Target companies are, for all practical purposes, able to lock in a valuation through a SPAC merger, Huff said. "More and more of these deals are being backed with voting agreements, PIPEs [private investment in public equity] and forward purchase agreements, so both the vote and the cash are locked up," she said. "In a traditional IPO, you're more dependent upon trying to time the market. You're not assured of what that valuation will be."

Lockdowns have ruled out in-person meetings, making it "very difficult" to carry out an IPO roadshow, Swan said. "From a SPAC perspective, the roadshow doesn't happen. The financial backers are there, they're launching the process, you have the typical institutional buyers, you have the opportunity for co-investment alongside, and it provides a faster time to market, maybe more certain valuation, and potentially greater liquidity in a shorter period of time."

Longevity of the trend

Advisers to both SPACs and target companies expect their popularity to continue, with the caveat from some that their popularity in recent months is reliant on equity markets holding their high valuations and ongoing economic uncertainty.

A number of permanent capital vehicles that were not common place 20 years ago, like business development companies and commercial mortgage real estate investment trusts, are now part of the current asset under management strategies of a number of private equity firms, Jeff Mortara, head of equity capital markets origination at UBS Group AG said.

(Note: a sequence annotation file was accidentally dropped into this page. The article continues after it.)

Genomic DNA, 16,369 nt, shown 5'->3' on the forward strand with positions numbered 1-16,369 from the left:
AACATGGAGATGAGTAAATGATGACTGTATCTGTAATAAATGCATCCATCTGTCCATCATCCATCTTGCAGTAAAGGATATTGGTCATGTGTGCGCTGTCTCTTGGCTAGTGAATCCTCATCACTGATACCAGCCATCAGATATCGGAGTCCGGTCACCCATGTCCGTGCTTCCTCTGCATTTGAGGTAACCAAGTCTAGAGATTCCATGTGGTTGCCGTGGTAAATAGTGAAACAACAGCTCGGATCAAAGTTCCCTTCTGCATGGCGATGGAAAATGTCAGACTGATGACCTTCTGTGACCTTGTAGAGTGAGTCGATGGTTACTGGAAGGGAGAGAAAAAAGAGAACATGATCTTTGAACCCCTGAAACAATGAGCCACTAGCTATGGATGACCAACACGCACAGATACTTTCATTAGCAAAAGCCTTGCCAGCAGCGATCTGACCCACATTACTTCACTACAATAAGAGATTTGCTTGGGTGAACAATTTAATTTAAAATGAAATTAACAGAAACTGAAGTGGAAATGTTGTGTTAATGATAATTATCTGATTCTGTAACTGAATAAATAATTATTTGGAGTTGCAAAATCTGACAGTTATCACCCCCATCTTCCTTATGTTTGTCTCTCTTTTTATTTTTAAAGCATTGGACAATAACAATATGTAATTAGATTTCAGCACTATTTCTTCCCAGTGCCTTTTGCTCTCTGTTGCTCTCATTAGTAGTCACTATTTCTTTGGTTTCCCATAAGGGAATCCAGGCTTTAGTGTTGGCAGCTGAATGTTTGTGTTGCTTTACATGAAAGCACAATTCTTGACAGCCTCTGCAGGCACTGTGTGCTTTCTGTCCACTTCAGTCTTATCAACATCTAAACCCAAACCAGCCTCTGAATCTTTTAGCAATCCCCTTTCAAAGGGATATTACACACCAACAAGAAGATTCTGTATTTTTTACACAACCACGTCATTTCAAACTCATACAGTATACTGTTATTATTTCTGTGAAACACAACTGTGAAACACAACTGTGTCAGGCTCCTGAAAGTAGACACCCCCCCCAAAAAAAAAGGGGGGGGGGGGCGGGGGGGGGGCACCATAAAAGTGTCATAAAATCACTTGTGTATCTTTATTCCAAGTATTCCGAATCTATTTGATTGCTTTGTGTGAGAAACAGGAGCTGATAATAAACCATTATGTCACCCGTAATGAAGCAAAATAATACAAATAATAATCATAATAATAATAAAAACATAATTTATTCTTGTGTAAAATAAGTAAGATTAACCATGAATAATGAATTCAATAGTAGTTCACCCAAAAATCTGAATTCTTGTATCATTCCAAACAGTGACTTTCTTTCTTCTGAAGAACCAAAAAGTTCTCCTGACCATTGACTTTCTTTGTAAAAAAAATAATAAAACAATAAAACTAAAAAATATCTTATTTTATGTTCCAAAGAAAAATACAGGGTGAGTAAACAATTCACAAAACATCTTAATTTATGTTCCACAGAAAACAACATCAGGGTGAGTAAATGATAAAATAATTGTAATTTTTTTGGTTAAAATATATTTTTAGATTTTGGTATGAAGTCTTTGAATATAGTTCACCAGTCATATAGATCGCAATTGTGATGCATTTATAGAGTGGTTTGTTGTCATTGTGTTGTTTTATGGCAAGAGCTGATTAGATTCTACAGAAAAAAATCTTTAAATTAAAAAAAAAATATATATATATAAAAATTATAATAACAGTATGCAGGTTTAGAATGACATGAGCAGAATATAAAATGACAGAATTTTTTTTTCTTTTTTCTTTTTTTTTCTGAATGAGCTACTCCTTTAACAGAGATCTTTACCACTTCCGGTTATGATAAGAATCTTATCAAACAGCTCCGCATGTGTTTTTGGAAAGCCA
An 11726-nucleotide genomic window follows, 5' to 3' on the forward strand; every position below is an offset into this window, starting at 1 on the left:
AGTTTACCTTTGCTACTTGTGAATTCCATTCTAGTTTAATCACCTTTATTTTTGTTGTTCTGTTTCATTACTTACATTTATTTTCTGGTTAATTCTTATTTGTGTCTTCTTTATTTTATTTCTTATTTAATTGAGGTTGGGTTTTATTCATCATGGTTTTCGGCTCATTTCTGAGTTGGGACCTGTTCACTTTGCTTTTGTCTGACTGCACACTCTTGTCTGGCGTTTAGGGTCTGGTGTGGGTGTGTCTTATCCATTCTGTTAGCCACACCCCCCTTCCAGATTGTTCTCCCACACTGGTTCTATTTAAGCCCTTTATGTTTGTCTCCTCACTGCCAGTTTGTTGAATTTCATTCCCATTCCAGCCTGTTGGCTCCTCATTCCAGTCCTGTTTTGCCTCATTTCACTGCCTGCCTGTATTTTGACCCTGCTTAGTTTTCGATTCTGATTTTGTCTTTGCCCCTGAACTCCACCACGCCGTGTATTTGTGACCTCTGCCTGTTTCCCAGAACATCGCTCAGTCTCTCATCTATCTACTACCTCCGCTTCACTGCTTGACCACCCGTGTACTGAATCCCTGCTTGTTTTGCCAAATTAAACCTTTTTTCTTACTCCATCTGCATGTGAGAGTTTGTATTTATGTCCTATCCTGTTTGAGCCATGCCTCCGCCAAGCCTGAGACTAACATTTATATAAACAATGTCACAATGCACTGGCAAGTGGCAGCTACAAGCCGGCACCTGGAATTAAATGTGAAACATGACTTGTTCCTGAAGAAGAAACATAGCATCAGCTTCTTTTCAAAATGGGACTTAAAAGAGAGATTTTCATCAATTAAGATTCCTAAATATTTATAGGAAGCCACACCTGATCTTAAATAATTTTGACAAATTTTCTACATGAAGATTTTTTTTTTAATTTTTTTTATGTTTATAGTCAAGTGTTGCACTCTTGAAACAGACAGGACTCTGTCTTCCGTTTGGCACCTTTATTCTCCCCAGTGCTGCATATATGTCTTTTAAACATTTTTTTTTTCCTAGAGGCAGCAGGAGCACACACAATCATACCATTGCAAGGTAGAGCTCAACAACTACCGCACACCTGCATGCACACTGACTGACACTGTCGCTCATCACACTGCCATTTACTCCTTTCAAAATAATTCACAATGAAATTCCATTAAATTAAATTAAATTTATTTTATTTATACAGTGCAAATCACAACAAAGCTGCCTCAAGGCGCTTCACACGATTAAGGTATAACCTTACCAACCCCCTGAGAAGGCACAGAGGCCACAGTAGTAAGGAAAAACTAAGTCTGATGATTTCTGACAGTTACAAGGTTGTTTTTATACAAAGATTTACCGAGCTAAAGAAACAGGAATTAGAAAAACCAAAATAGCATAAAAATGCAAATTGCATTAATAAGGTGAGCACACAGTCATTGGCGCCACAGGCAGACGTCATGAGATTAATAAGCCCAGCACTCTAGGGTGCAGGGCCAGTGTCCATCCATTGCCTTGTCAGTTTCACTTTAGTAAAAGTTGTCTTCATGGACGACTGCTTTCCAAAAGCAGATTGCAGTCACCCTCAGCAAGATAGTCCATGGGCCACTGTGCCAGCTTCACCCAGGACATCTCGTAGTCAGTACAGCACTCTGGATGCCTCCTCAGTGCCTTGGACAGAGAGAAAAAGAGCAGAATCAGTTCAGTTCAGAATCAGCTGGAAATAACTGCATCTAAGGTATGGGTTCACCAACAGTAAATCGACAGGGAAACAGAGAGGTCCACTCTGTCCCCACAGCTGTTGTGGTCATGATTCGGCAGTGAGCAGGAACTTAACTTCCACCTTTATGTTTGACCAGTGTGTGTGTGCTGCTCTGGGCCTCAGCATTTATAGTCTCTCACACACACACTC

Some private equity firms see merit in launching SPACs as part of an expanded assets under management strategy and capability, Mortara added. "This is the year that SPACS get institutionalized."

Demand from non-traditional SPAC investors has in part driven the rise in their number, Huff said. There has been more interest from long-only investors: sector investors who are buying SPAC shares at the IPO stage with the goal of owning the ultimate target company. Continued interest from these investors is key to it becoming a long-term trend. "Traditional SPAC investors will only be able to satisfy so much of the demand for new SPACs."

Increased SPAC activity always coincides with heated markets, Swan said. It's a market opportunity that takes advantage of very active public markets, with strong valuations. "As soon as that starts to fall away, the attractiveness of SPACs will also fall away," he said.

SPAC interest currently "is a little bit different" compared with previous peaks in that there has been such a growth in activity, but if public market valuations drop significantly, the SPAC opportunity "doesn't make as much sense."

An increasing number of large private equity firms will launch SPACs so long as the market is open to them, he said, but added: "I think there should be some caution that the SPAC opportunity is not for everyone, and it's not the right fit for every private equity firm. Anybody who's out there saying, 'this is the next-generation of private equity fundraising' — for some businesses, yes. For others, it won't be."